Walden: Unlicensed Is Important, But FCC Should Not Give Away Billions
As the conferees get down to the short strokes on a compromise payroll tax break extension package, the issue of unlicensed wireless is heating up.
That is because a House Communications-passed version of incentive auction legislation being considered as part of that package, the so-called JOBS Act, would not give the FCC free reign to carve out more of the reclaimed broadcasters' spectrum for unlicensed wireless.
There was plenty of response Thursday to a letter from 40-plus, mostly Democratic House members pushing for the FCC to have that flexibility, including a driving force behind that House version, Communications Subcommittee Chairman Greg Walden (R-Ore.), who said he was for unlicensed spectrum too, but not for the FCC giving away spectrum. Part of the proceeds from the auction is going to help pay for tax breaks and benefit extensions.
"Unlicensed spectrum has an important role to play, and we have worked hard to find the right balance on a policy that protects taxpayers and promotes innovation," Walden told B&C/Multi in an e-mail. "There is currently more unlicensed spectrum than there is licensed spectrum for wireless broadband use. The JOBS Act not only preserves unlicensed spectrum, it creates more for future innovation. The JOBS Act simply says that the FCC cannot spend taxpayer funds to clear additional spectrum and then give away that billions of dollars' worth of spectrum. Taxpayers deserve a return on their investment."
But critics of the Republican-backed bill's limits on carving out more broadcast spectrum for unlicensed lined up to praise the letter and the legislators who signed it.
"It counteracts the dangerous notion that the FCC should ignore the tremendous economic benefits of unlicensed spectrum and sell off every last bit of this valuable resource to the highest bidders," said Free Press Action Fund Policy Director Matt Wood. "Congress must preserve the FCC's ability to make the public airwaves available to all members of the public - consumers, entrepreneurs, startups and incumbent wireless providers large and small - in any spectrum legislation it passes."
"Rep. Anna Eshoo (D-Calif.) and Chairman Darrell Issa (R-Calif.) and their colleagues have made a persuasive case for making certain that unlicensed spectrum is included in any larger spectrum agreements used to pay for the extension of payroll tax relief," said Public Knowledge legal Director Harold Feld. "As they point out, there is already plenty of spectrum available for auction for licensed uses in the TV bands, and that unlicensed spectrum is just what entrepreneurs and small businesses need to produce innovative devices and services that contribute billions to our nation's economy."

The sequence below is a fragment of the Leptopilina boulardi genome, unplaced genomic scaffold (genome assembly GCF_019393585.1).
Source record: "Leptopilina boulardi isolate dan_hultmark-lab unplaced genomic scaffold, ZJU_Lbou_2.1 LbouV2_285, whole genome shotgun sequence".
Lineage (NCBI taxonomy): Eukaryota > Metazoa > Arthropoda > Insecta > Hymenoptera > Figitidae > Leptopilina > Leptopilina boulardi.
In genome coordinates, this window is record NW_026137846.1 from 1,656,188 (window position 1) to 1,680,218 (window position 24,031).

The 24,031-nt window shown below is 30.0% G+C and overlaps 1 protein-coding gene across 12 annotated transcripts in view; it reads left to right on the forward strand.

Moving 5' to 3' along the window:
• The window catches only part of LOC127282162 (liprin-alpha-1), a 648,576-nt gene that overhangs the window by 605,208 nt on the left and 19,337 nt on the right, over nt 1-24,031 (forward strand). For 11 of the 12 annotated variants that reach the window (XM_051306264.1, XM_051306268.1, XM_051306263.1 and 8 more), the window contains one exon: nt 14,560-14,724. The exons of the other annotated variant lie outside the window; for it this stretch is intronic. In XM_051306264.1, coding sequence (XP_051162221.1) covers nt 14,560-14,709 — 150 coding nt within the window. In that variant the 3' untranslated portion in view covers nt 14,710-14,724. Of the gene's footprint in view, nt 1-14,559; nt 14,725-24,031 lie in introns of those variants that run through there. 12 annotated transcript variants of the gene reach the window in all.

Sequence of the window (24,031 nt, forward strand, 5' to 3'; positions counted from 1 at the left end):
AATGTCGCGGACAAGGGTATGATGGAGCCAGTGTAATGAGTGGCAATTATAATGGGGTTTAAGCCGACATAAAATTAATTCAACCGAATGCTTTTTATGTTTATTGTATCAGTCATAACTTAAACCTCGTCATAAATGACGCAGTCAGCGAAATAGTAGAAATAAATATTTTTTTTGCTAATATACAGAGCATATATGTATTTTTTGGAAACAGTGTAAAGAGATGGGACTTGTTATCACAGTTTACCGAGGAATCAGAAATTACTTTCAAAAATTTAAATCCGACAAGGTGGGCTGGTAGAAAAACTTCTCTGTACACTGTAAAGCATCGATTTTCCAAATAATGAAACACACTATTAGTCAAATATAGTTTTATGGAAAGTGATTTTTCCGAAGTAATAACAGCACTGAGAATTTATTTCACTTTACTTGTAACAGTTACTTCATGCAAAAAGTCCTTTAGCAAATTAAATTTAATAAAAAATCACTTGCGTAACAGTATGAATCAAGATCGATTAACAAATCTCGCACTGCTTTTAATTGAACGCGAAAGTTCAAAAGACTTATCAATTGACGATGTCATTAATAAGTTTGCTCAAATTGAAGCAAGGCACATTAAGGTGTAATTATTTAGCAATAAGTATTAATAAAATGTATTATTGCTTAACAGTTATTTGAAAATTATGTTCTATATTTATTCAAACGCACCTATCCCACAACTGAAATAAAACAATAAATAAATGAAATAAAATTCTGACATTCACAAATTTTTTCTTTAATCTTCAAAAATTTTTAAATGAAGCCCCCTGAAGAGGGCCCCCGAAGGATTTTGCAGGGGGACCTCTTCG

"The Wireless Innovation Alliance congratulates Representatives Darrell Issa (R-Calif.) and Anna Eshoo (D-Calif.) and their House colleagues on the compelling, substantive and bi-partisan letter in support of unlicensed spectrum sent today to House and Senate conferees working on the tax extender legislative package," the Wireless Innovation Alliance effused. "Their understanding of the critical role unlicensed spectrum plays in the innovation economy should be taken very seriously in consideration of including spectrum policy as part of payroll tax relief."
It was technically bipartisan (three Republicans joined 39 Democrats), but House Republicans have generally lined up in favor of limiting the FCC's ability to carve out more wireless or put auction conditions on potential bidders for spectrum.
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Contributing editor John Eggerton has been an editor and/or writer on media regulation, legislation and policy for over four decades, including covering the FCC, FTC, Congress, the major media trade associations, and the federal courts. In addition to Multichannel News and Broadcasting + Cable, his work has appeared in Radio World, TV Technology, TV Fax, This Week in Consumer Electronics, Variety and the Encyclopedia Britannica.